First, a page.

Consider the apps you love most. Think about what makes you love it and use it. Chances are it’s highly-entertaining or informative, or it simplifies your life in a significant way. But good mobile apps don’t just happen. They have to be developed with the end-user’s wants and needs at the center of the design process. And a “one size fits all” approach doesn’t work either. Great apps generally fall into one of these four, or a combination of these categories:
1. It makes life easier
2. It’s informative
3. It’s entertaining
4. It saves time and money
That’s a pretty simple formula for success, but creating it and tying it all together with a user interface (UI) that impresses your consumer is no easy feat. It takes a great deal of technical skill coupled with a deep understanding of what appeals to your customer to keep them coming back for more. Incorporate these basics into your app design and you’ll have customers in the palms of your hands.
Consumers love apps that look good and are smart
The app world is competitive. The way an app looks and feels is crucial and it’s likely that you’ll only have one chance to make a good impression. If a user downloads your app and it doesn’t operate well then chances are you’ve lost that customer for good. If there are really cool elements that could be built into the design, first ask whether or not it adds functionality. If it doesn’t, scrap it. An app should feel intuitive and smart to its user, not clunky, overdesigned or bogged down.
Consumers love apps that do all the work
When designing an app developers must consider how people think things should naturally work and design according to those specifications. Users don’t want to do a ton of work to use an app. Remember they’re drawn to apps that make their lives easier in some way. The best way to determine if consumers will find the app usable is to let them use it. Test it out on potential users. Watch them as they navigate through the app and ask questions. Figuring out design issues early will save time, money and heartache.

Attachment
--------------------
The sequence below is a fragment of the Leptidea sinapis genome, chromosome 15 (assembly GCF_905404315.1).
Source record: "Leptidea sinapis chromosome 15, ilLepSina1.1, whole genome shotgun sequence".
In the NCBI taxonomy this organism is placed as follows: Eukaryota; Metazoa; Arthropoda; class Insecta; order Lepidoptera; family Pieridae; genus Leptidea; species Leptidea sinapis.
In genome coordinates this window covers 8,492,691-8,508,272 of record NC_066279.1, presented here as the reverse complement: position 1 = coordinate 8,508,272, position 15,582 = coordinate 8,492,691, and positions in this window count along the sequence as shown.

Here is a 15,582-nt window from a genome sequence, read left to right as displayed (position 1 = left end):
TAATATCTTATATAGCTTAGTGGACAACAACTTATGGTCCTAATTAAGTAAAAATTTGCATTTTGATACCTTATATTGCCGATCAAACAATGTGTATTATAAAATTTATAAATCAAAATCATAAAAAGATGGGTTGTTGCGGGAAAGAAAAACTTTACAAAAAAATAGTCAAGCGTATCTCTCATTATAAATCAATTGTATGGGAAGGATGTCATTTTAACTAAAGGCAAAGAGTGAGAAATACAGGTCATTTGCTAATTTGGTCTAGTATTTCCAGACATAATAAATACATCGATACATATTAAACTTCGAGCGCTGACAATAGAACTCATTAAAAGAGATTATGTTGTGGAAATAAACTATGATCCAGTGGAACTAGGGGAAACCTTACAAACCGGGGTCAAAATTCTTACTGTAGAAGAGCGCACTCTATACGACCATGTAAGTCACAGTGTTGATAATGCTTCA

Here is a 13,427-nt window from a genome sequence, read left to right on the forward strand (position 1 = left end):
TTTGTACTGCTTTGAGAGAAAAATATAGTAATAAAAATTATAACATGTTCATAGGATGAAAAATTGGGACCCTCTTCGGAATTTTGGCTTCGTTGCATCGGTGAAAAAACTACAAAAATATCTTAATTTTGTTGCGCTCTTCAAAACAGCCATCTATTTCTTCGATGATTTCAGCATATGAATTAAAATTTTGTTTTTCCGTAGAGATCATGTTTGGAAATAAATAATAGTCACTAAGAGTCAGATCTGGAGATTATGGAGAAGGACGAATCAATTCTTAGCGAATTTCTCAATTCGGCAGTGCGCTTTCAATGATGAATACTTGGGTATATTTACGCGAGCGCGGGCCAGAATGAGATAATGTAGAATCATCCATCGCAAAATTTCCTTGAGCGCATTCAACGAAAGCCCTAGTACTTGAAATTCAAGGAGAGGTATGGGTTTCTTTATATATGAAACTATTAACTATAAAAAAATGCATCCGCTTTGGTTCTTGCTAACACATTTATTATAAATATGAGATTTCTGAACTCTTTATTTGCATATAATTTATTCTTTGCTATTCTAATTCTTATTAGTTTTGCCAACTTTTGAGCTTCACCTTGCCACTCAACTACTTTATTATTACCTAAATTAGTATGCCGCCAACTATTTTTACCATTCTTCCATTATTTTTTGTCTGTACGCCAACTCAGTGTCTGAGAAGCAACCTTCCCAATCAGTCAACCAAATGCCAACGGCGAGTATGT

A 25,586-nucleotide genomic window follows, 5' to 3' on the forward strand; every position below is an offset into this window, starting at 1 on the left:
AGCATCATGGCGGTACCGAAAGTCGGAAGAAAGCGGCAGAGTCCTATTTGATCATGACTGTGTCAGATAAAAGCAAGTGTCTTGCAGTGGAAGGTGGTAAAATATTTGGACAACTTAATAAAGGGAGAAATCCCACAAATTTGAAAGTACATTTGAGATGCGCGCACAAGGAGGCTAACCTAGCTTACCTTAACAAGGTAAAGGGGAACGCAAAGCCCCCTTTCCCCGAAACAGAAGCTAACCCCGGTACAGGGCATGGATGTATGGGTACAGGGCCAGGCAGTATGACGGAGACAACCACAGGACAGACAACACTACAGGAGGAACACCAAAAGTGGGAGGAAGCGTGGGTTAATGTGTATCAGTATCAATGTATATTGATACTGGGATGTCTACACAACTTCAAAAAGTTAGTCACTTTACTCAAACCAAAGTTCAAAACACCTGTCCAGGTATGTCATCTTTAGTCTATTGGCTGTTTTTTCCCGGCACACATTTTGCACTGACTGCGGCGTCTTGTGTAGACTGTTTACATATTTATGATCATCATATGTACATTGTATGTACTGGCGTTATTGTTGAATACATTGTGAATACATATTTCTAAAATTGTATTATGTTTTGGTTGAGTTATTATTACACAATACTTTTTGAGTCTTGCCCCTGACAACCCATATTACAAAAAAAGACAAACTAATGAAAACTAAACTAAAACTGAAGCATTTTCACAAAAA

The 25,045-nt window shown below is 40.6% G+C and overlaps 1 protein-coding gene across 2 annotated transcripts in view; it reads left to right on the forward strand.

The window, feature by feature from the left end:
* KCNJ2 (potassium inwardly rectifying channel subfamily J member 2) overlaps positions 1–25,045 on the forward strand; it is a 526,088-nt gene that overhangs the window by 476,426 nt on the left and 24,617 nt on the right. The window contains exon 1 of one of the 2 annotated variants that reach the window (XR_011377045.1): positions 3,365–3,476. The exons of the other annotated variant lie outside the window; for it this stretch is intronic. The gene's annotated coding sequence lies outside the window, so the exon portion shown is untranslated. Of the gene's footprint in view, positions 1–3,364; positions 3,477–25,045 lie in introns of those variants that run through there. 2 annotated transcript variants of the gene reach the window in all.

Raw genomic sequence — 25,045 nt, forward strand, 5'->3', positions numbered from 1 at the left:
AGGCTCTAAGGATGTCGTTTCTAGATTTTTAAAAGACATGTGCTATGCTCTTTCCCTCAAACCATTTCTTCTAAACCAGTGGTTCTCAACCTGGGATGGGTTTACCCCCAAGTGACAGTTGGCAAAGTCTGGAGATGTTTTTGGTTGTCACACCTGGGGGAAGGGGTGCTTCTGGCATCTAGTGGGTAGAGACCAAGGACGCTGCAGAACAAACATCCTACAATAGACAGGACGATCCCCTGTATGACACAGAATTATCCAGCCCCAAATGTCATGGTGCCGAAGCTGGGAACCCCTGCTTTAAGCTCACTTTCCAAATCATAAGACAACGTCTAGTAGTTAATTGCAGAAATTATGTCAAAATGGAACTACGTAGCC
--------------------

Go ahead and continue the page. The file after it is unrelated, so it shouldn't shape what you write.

Consumers love apps that make “mobile” sense
A presentation by mobility expert Nick Watt says a good app “plays to the strengths of mobile” which he says are: communications, spontaneity, geo-sensitivity, short periods of use and focused activity. Watt uses Shazam, the music discovery application that utilizes a smartphone’s microphone to listen to ambient music and correctly identifies it, as his example. Shazam typically isn’t a regularly used application, but it serves a purpose. The app keeps a log of each song it tags, allowing the user to quit the app after identifying a song. The options to buy, listen or share a track via Twitter or Facebook increases interaction time and the likelihood of the user coming back to the app to get the name of the track many times after it was first tagged. What’s not to love about an app that helps you remember the name of that song you breakdanced to in 6th grade!
Finally, to find out how likely it is that a customer is going to love your app, simply ask yourself: ” Is the app intuitive and pleasing to the eye?” Would I use it again? Did the experience resonate with me? And lastly, would I recommend it? If the answer is yes, yes, yes and yes. You have a winner.
At InfoVision, we have the experience and expertise to develop mobile apps that customers love. To learn more about how we can provide the solutions you need, contact us today.